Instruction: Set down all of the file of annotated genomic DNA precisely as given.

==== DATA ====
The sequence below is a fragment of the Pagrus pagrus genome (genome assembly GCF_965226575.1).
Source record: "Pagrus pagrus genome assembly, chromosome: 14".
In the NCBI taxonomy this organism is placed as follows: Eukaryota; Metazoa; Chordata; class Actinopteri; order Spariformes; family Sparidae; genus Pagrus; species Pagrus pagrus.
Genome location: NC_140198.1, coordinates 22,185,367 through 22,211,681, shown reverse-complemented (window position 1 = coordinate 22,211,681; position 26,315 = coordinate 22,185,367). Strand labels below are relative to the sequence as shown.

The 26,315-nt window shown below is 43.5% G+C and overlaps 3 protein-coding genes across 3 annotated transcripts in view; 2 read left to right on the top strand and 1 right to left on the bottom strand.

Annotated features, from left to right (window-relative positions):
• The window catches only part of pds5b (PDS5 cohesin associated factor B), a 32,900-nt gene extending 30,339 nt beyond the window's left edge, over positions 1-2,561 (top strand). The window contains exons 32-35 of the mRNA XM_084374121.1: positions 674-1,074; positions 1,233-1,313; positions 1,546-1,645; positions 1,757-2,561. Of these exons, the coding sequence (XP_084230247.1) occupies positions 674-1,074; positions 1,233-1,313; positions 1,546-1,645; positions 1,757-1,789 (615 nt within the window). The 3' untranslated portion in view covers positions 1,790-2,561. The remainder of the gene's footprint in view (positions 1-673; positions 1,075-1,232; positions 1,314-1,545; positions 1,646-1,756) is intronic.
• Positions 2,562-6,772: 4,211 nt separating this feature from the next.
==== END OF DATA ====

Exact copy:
The sequence below is a fragment of the Pagrus pagrus genome (genome assembly GCF_965226575.1).
Source record: "Pagrus pagrus genome assembly, chromosome: 14".
In the NCBI taxonomy this organism is placed as follows: Eukaryota; Metazoa; Chordata; class Actinopteri; order Spariformes; family Sparidae; genus Pagrus; species Pagrus pagrus.
Genome location: NC_140198.1, coordinates 22,185,367 through 22,211,681, shown reverse-complemented (window position 1 = coordinate 22,211,681; position 26,315 = coordinate 22,185,367). Strand labels below are relative to the sequence as shown.

The 26,315-nt window shown below is 43.5% G+C and overlaps 3 protein-coding genes across 3 annotated transcripts in view; 2 read left to right on the top strand and 1 right to left on the bottom strand.

Annotated features, from left to right (window-relative positions):
• The window catches only part of pds5b (PDS5 cohesin associated factor B), a 32,900-nt gene extending 30,339 nt beyond the window's left edge, over positions 1-2,561 (top strand). The window contains exons 32-35 of the mRNA XM_084374121.1: positions 674-1,074; positions 1,233-1,313; positions 1,546-1,645; positions 1,757-2,561. Of these exons, the coding sequence (XP_084230247.1) occupies positions 674-1,074; positions 1,233-1,313; positions 1,546-1,645; positions 1,757-1,789 (615 nt within the window). The 3' untranslated portion in view covers positions 1,790-2,561. The remainder of the gene's footprint in view (positions 1-673; positions 1,075-1,232; positions 1,314-1,545; positions 1,646-1,756) is intronic.
• Positions 2,562-6,772: 4,211 nt separating this feature from the next.